THE QUESTION OF RACE, GENDER & CULTURE IN MEDIATOR SELECTION - Dispute Resolution Journal - Vol. 55, No. 4
The author is an attorney/mediator in San Francisco. He serves as a neutral for a number of organizations including the American Arbitration Association, the U.S. Office of Equal Opportunity, the U.S. Postal Service, the University of California and a number of courts in the San Francisco Bay Area. He is currently a board member of the Northern California Chapter of SPIDR and the Mediation Society. The following is a speech written for the California State Bar Conference which took place on Sept. 15, 2000 in San Diego.
Originally from Dispute Resolution Journal
When I consider the question of when race, gender, or culture should be a factor when choosing a mediator, I come up with this answer: When the parties believe that the consideration of the race, gender, or culture of the mediator would help resolve their dispute.
Mediators understand that while it is true that the process belongs to the mediator, the dispute and its resolution belongs to the parties. Therefore, the success of the mediation rests with the parties. It is this empowerment of the parties that makes the process work, and if the parties or their advocates believe that the race, sex, and gender of the mediator is important, then it is important.
Still, is it that simple? Some of us mediators, who were educated in the 1960s in community development concepts, remember theories about basic human needs. One that stands out for me is George Herbert Mead’s hypothesis: “I am what you think I am.”1 More often than not, these dynamics are at work as it relates to how the parties perceive the mediator.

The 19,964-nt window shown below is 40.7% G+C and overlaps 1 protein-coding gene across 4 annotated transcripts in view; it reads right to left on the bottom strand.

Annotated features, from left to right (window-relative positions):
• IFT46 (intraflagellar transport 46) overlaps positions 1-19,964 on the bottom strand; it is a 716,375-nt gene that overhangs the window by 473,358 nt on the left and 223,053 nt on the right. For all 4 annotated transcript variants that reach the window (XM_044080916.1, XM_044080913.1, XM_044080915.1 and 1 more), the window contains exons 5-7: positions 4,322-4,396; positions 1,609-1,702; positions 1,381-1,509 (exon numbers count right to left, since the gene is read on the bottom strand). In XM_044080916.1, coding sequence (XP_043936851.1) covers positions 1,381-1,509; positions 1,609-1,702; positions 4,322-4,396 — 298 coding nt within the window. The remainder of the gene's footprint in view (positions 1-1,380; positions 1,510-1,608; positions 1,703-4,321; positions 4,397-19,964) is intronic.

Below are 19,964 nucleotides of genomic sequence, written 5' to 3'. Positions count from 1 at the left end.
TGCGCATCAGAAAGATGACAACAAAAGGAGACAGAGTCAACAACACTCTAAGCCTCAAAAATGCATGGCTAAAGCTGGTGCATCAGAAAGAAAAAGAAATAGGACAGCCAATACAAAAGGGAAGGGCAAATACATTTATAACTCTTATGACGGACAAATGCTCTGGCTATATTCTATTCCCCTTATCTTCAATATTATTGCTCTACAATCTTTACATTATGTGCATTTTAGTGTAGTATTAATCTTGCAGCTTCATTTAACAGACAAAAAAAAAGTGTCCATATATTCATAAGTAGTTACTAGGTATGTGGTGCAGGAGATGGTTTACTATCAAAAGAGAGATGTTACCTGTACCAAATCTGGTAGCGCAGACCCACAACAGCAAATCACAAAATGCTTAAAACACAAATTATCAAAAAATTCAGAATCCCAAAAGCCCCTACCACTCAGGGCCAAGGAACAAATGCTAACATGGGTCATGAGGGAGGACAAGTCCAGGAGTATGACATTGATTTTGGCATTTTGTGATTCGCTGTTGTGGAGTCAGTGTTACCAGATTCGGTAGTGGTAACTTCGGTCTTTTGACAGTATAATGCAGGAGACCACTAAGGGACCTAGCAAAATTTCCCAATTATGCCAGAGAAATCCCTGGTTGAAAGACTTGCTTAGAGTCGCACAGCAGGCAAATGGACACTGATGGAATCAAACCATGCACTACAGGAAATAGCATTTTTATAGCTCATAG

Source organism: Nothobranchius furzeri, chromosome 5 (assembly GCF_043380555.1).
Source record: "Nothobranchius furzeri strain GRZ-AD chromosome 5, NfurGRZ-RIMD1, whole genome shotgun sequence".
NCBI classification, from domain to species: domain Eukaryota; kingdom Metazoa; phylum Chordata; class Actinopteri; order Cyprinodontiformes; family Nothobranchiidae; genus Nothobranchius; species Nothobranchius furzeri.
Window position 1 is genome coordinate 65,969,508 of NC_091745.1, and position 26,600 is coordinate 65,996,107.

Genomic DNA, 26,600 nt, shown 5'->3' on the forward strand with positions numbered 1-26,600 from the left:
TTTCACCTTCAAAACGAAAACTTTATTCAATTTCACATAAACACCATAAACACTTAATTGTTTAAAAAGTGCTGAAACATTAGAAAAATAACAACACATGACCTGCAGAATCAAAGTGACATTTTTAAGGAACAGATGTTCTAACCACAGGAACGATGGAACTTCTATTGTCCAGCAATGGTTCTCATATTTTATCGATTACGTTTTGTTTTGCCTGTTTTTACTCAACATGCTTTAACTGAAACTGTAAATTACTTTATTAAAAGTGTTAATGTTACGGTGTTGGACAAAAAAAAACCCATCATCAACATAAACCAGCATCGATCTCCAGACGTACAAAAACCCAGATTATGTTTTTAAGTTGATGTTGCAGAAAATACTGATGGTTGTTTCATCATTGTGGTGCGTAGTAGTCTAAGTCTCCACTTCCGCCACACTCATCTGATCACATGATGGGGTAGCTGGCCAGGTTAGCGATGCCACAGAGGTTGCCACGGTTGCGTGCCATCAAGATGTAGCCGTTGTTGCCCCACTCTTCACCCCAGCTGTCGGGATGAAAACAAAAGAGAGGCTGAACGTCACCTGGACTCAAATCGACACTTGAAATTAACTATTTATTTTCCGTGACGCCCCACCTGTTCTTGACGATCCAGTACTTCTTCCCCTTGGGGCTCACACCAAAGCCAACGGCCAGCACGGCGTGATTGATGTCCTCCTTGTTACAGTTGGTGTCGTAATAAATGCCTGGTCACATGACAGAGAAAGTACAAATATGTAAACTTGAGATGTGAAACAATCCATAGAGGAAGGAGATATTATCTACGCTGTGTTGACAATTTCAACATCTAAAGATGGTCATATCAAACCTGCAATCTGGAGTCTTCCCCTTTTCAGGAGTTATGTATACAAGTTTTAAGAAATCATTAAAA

A Realist’s Point of View
America is a “racist” society and has for most of its existence been a sexist society. While the country and some of its communities have embraced the economic, cultural, and social contributions of individuals from other cultures and countries, most have not embraced these cultures as a whole.
Even those of goodwill, and those who are actively engaged with other cultures, don’t always understand the nuances of other cultures. When you add language differences on top of this, it only increases the difficulty of understanding.
My partner of 12 years—who immigrated to this country from South America 19 years ago—and I discuss this often. Sometimes we discuss the use of words that have different meanings for us because of the cultural and/or language differences (English is not her first language). We are motivated to bridge the gap. But imagine the struggle it must be for those who have no motivation to do so at all. Then magnify that when a conflict arises. Under those circumstances it becomes almost impossible to understand each other’s cultural differences.
As far as the differences between female and male values are concerned, most of us have heard the expression “women are from Venus and men are from Mars,” coined from the book of that title. While some may use this as a way to explain the differences that exist between men and women, others have used, and continue to use, the inherent differences to treat women like second-class citizens.
One example of this insensitivity towards women is the way that victims of sexual assaults were treated in the past during investigations of sex crimes. Authorities did not appreciate the importance of having the victims interviewed and counseled by female investigators and/or therapists. Fortunately today that has changed, although problems do still exist.